The U.S. Studies Online 60 Seconds interview feature offers a short and informal introduction to a postgraduate, academic or non-academic specialist working in the American and Canadian Studies field or a related American and Canadian Studies association.
Last month you spent 60 seconds with the Executive Committee of the British Association for American Studies, our parent organisation, and before that the lovely (ahem) U. S. Studies Online Editorial team. For the remainder of the summer we have invited our first contributors to tell us a little bit more about themselves, the moment they decided “this is the path for me,” and what keeps them going all these years –or months– later.
Where are you right now?
I’m sitting at my desk in my office at home. Yes! I have a home office. It’s probably my favourite room in the world.
If you could time-travel to observe one moment in the history of America, where would you go?
That’s a tough one because the moment that a lot of people would pick – President Obama’s inauguration – I was actually at. I might go back in time and put more thermals on because it was absolutely freezing that day and I ended up with a nasty cold. Hurray, history!
Who would you invite to your fantasy dinner party?
Richard Yates (but I’d send him home before he got too morose), Allison Janney, John Jeremiah Sullivan, Marilynne Robinson, Terry Pratchett, Louise Brealey, Rufus Wainwright, Judy Garland.
You’re stranded on a desert island, but luckily you pre-empted it. Which book do you take with you?
This is a horrible, horrible question. I never have just one book with me. However, I’m going to pretend that my house is on fire and I can only rescue one. That would be my signed copy of Gilead by Marilynne Robinson. It’s my favourite book. It’s beautifully written and every time I read it I get something different from it.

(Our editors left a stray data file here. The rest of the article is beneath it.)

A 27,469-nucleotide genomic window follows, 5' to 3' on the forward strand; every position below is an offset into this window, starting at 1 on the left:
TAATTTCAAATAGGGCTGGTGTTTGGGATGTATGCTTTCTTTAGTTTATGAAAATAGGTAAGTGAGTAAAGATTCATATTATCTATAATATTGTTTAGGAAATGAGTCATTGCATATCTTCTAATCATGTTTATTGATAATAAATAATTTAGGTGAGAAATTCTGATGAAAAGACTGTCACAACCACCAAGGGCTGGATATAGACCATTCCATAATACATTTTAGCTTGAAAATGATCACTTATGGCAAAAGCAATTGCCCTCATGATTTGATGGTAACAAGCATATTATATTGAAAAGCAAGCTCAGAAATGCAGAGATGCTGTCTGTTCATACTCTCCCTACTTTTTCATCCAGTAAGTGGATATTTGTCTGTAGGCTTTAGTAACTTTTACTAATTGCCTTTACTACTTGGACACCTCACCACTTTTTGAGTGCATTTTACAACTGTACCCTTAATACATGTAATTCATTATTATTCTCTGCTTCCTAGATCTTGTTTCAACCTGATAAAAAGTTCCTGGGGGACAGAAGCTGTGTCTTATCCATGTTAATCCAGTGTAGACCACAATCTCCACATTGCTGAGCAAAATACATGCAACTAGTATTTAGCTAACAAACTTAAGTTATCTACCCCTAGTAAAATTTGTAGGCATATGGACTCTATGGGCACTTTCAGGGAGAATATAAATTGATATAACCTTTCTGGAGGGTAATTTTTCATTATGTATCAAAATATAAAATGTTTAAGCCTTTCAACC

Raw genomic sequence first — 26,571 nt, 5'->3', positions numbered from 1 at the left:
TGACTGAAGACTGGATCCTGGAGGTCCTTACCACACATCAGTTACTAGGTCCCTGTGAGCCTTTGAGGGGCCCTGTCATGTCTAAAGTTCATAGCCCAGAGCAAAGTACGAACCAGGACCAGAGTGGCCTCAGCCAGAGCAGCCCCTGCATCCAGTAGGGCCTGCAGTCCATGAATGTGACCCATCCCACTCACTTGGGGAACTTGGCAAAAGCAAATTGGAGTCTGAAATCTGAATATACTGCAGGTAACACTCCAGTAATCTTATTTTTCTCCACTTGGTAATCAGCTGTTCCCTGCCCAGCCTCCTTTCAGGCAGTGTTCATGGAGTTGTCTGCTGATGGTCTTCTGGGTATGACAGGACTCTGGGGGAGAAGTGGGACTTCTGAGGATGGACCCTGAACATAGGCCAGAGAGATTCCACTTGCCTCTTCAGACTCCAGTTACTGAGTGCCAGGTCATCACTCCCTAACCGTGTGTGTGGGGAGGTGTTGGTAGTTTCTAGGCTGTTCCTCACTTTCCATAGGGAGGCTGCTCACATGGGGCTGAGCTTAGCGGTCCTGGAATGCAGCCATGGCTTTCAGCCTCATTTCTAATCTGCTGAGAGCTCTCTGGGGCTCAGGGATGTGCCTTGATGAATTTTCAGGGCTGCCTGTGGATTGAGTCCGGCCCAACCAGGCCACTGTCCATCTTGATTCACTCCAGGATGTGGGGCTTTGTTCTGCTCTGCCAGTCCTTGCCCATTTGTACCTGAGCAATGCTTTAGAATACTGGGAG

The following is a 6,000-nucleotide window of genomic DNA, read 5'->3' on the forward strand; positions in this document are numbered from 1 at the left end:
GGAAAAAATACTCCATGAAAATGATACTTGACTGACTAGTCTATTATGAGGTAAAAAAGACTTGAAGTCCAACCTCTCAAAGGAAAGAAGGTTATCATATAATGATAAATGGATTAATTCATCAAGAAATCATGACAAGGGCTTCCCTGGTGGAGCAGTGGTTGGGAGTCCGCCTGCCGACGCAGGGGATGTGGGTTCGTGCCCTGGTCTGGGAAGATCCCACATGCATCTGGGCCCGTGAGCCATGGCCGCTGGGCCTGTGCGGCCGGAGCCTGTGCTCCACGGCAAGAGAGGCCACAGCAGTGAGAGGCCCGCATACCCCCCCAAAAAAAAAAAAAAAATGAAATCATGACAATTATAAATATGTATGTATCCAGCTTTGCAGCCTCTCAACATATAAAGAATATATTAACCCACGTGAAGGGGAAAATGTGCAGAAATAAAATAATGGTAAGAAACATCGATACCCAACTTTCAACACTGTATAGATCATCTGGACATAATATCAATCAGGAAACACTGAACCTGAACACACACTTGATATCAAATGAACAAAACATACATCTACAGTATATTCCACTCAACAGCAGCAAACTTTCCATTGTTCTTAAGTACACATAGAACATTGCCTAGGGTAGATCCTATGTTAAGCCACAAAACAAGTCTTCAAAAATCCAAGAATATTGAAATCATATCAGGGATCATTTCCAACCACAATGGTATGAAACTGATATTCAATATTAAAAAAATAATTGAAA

What has been your most memorable career moment so far?
Probably getting accepted to do the PhD. It was something that I had wanted to do for a very long time and for various different reasons it never worked out. The day I got the acceptance letter was quite emotional: joy, relief, excitement, terror…
What advice would you give to early career academics?
As I’m only halfway through my PhD I don’t think I’m really in a position to give advice to anyone! However, as I make my way through the maze that is academia, I’m learning the value of being intellectually generous. Share your work and talk to people.
What is the most exciting thing you have planned in the next six months?
A research trip to the British Library in early June! I’m spending a whole week there doing some work on Richard Ford for the next stage of my thesis and I am ridiculously excited about.
How did you come to your current area of research?
Honestly? I can’t really remember. I started reading Richard Yates for “fun” and I ended up wanting to write about him because not enough people do. The thesis topic kind of grew out of that.
What profession other than academia would you like to attempt?
If age, ability, and money were no obstacles, I’d be a tennis player. As they are actually quite legitimate obstacles I’ll settle with owning a bookshop that sidelines into a bakery. Cake and books: what more could you need?
What book is currently on your bedside table?
I’ve got a few piled up, but I’m only reading one of them and that’s The Luminaries by Eleanor Catton.
Be honest; how long has it been there?
It’s been there since Christmas Day 2013 as it was a gift. I’m reading it really slowly because it is an absolute delight of a book and I don’t want it to end.
What’s in your fridge right now?
The fridge is quite well-stocked on account of it belonging to my parents so it contains everything. Not joking. Everything is in there. Might go raid it right now…